Suicide in the construction industry – the silent mental health crisis

In an industry with rigorous safety regulations, it is startling to discover the existence of a mental health crisis in the construction sector that is upsetting in its severity. Australian construction workers are six times more likely to die from suicide than an accident at work1. Every year 190 construction workers take their own lives, which distressingly equates to a construction worker committing suicide every second day.

Alarmingly younger workers in the construction industry between the age of 15 to 24 years old were found to have even higher risk of suicide compared to the suicide rate of average Australian males2. It was found that young construction workers are two times more likely to take their own lives compared to average young Australian men.

Sad worker (stock photo powerpoint) A

The silent and unacknowledged issue

These upsetting statistics highlight the urgency and seriousness of the suicide crisis in the construction and building industry. However this issue often goes unaddressed and even unacknowledged by many in the industry, with research showing that workers find it difficult to share their mental health issues with their colleagues at work1,5. Unhelpful conceptions of masculinity are encouraged within the industry, including restricted emotionality, high amounts of stigma against discussing feelings and emotions, and a common view that male workers who have a problem are not ‘manly’. Often mental health issues are not shared between colleagues, with those suffering from poor mental health keeping the problem to themselves.

Work related factors contributing to suicide

The construction industry is highly competitive, with most work allocated through open tendering and contracts. Due to high capital investments, companies bidding for tenders face high pressures to ensure projects are delivered on time and on budget, which subsequently places high demands on the workers.

Workplace bullying can come from a co-worker

Various researchers have identified the following work related factors contributing to construction worker suicides:

  • Long hours and demands to complete projects under a short time frame3,4

Workers commonly work six days a week – up to 80 hours each week – which impacts on time spent with family at home, participation in recreational activities and overall quality of life.

  • Working in high risk environment

Working in a high risk environment adds further mental stresses and strains on the worker.

  • Majority of workers are male

In 2020 the Australia Bureau of Statistics recorded that in Australia 87.6% of construction workers were men. Research have found that men are at a greater risk of suicide than women (World Health Organisation, 2014).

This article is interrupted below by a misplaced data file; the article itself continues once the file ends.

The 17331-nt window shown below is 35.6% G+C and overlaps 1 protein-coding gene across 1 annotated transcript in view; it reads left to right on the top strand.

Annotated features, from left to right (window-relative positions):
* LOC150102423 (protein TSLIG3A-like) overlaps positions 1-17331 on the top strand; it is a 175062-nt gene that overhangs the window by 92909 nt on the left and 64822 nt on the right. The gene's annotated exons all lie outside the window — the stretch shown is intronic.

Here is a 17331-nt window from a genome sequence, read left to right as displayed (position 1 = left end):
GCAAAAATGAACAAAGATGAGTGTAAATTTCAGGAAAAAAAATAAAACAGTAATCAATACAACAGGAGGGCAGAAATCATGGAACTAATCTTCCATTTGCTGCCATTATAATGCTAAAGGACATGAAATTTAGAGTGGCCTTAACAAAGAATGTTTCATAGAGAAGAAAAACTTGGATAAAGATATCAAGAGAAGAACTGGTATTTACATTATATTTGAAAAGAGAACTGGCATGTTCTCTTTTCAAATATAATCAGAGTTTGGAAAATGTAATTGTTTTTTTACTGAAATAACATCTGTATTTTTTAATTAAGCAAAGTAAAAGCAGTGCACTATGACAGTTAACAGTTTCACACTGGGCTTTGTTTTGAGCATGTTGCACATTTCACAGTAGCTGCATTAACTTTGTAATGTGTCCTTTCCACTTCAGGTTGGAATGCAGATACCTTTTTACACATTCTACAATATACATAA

•  Majority of construction workers are highly transient1,5

Work within the industry is highly transient with most workers employed on a project-by-project basis, for periods ranging from a few weeks to at best a few years. Workers may then find it difficult to create and form support networks within their workplace. A highly casualised workforce, coupled with high job insecurity were identified as a risk factor for mental ill-health in the construction industry5.

  • Majority of workers are employed by smaller firms3

Employers within the construction and building industry are typically small , usually employing fewer than 100 employees. These employers almost exclusively subcontract to larger project management companies and many lack sophisticated human resource capability to support mental health among their workers.

  • Bullying in the workplace is more prevalent in blue-collar working environments3,4

Studies among focus groups have found that high rates of suicide among younger workers could be related to the pressures associated with joining a ‘masculine’ industry that has a bullying culture directed towards apprentices and those new to the industry. Workplace bullying in the construction industry can take the form of intimidation and isolation, as well as unrealistic deadlines, excessive work hours and non-existent lunch breaks.

  • A culture of heavy drinking as well as past and current drug use3,4

It was found that alcohol and substance misuse were prevalent among construction workers and was described as a self-medicating mechanism for dealing with the pressures of the industry. Alcohol use was identified as a factor preceding suicide from psychological autopsy data reported by researchers from the Australian Institute of Suicide Research and Prevention (AISRAP)4.

Construction workers face enormous pressures to work long hours and complete projects as fast as possible, often in high risk environments

Construction workers face enormous pressures to work long hours and complete projects as fast as possible, often in high risk environments

Interpersonal and family factors